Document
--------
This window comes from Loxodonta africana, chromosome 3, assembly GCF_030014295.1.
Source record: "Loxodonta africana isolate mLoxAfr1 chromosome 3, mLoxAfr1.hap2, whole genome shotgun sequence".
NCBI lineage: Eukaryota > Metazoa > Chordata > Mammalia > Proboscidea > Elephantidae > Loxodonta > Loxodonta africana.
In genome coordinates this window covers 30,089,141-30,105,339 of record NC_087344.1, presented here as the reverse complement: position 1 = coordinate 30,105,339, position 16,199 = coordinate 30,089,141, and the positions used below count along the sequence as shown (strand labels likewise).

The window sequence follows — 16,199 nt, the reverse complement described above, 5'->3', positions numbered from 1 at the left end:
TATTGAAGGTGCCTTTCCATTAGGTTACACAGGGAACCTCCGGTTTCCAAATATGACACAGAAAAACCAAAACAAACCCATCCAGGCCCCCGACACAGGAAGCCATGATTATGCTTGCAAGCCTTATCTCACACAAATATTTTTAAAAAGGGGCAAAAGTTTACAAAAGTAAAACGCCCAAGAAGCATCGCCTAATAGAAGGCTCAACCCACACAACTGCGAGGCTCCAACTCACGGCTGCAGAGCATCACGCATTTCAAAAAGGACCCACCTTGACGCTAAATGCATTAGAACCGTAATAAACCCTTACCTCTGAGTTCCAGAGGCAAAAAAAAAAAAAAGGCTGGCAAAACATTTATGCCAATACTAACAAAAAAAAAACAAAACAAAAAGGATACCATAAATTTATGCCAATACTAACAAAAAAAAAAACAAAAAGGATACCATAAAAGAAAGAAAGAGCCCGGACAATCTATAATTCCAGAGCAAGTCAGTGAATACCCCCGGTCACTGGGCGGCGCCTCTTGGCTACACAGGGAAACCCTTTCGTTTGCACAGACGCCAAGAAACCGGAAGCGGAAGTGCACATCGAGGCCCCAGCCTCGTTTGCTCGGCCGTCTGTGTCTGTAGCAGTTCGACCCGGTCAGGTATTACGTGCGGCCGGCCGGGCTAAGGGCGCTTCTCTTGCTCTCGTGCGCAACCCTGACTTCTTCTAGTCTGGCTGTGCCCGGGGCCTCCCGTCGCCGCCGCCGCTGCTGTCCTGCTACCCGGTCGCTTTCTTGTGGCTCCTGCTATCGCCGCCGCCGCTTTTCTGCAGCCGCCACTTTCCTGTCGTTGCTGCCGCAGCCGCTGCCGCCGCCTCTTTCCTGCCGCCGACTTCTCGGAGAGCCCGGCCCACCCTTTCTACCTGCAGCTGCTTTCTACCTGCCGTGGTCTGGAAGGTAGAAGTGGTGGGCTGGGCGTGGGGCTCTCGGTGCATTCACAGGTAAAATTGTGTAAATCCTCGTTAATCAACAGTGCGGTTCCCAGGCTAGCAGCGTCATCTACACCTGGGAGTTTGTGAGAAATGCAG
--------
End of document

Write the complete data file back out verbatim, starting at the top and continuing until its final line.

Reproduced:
This window comes from Loxodonta africana, chromosome 3, assembly GCF_030014295.1.
Source record: "Loxodonta africana isolate mLoxAfr1 chromosome 3, mLoxAfr1.hap2, whole genome shotgun sequence".
NCBI lineage: Eukaryota > Metazoa > Chordata > Mammalia > Proboscidea > Elephantidae > Loxodonta > Loxodonta africana.
In genome coordinates this window covers 30,089,141-30,105,339 of record NC_087344.1, presented here as the reverse complement: position 1 = coordinate 30,105,339, position 16,199 = coordinate 30,089,141, and the positions used below count along the sequence as shown (strand labels likewise).

The window sequence follows — 16,199 nt, the reverse complement described above, 5'->3', positions numbered from 1 at the left end:
TATTGAAGGTGCCTTTCCATTAGGTTACACAGGGAACCTCCGGTTTCCAAATATGACACAGAAAAACCAAAACAAACCCATCCAGGCCCCCGACACAGGAAGCCATGATTATGCTTGCAAGCCTTATCTCACACAAATATTTTTAAAAAGGGGCAAAAGTTTACAAAAGTAAAACGCCCAAGAAGCATCGCCTAATAGAAGGCTCAACCCACACAACTGCGAGGCTCCAACTCACGGCTGCAGAGCATCACGCATTTCAAAAAGGACCCACCTTGACGCTAAATGCATTAGAACCGTAATAAACCCTTACCTCTGAGTTCCAGAGGCAAAAAAAAAAAAAAGGCTGGCAAAACATTTATGCCAATACTAACAAAAAAAAAACAAAACAAAAAGGATACCATAAATTTATGCCAATACTAACAAAAAAAAAAACAAAAAGGATACCATAAAAGAAAGAAAGAGCCCGGACAATCTATAATTCCAGAGCAAGTCAGTGAATACCCCCGGTCACTGGGCGGCGCCTCTTGGCTACACAGGGAAACCCTTTCGTTTGCACAGACGCCAAGAAACCGGAAGCGGAAGTGCACATCGAGGCCCCAGCCTCGTTTGCTCGGCCGTCTGTGTCTGTAGCAGTTCGACCCGGTCAGGTATTACGTGCGGCCGGCCGGGCTAAGGGCGCTTCTCTTGCTCTCGTGCGCAACCCTGACTTCTTCTAGTCTGGCTGTGCCCGGGGCCTCCCGTCGCCGCCGCCGCTGCTGTCCTGCTACCCGGTCGCTTTCTTGTGGCTCCTGCTATCGCCGCCGCCGCTTTTCTGCAGCCGCCACTTTCCTGTCGTTGCTGCCGCAGCCGCTGCCGCCGCCTCTTTCCTGCCGCCGACTTCTCGGAGAGCCCGGCCCACCCTTTCTACCTGCAGCTGCTTTCTACCTGCCGTGGTCTGGAAGGTAGAAGTGGTGGGCTGGGCGTGGGGCTCTCGGTGCATTCACAGGTAAAATTGTGTAAATCCTCGTTAATCAACAGTGCGGTTCCCAGGCTAGCAGCGTCATCTACACCTGGGAGTTTGTGAGAAATGCAG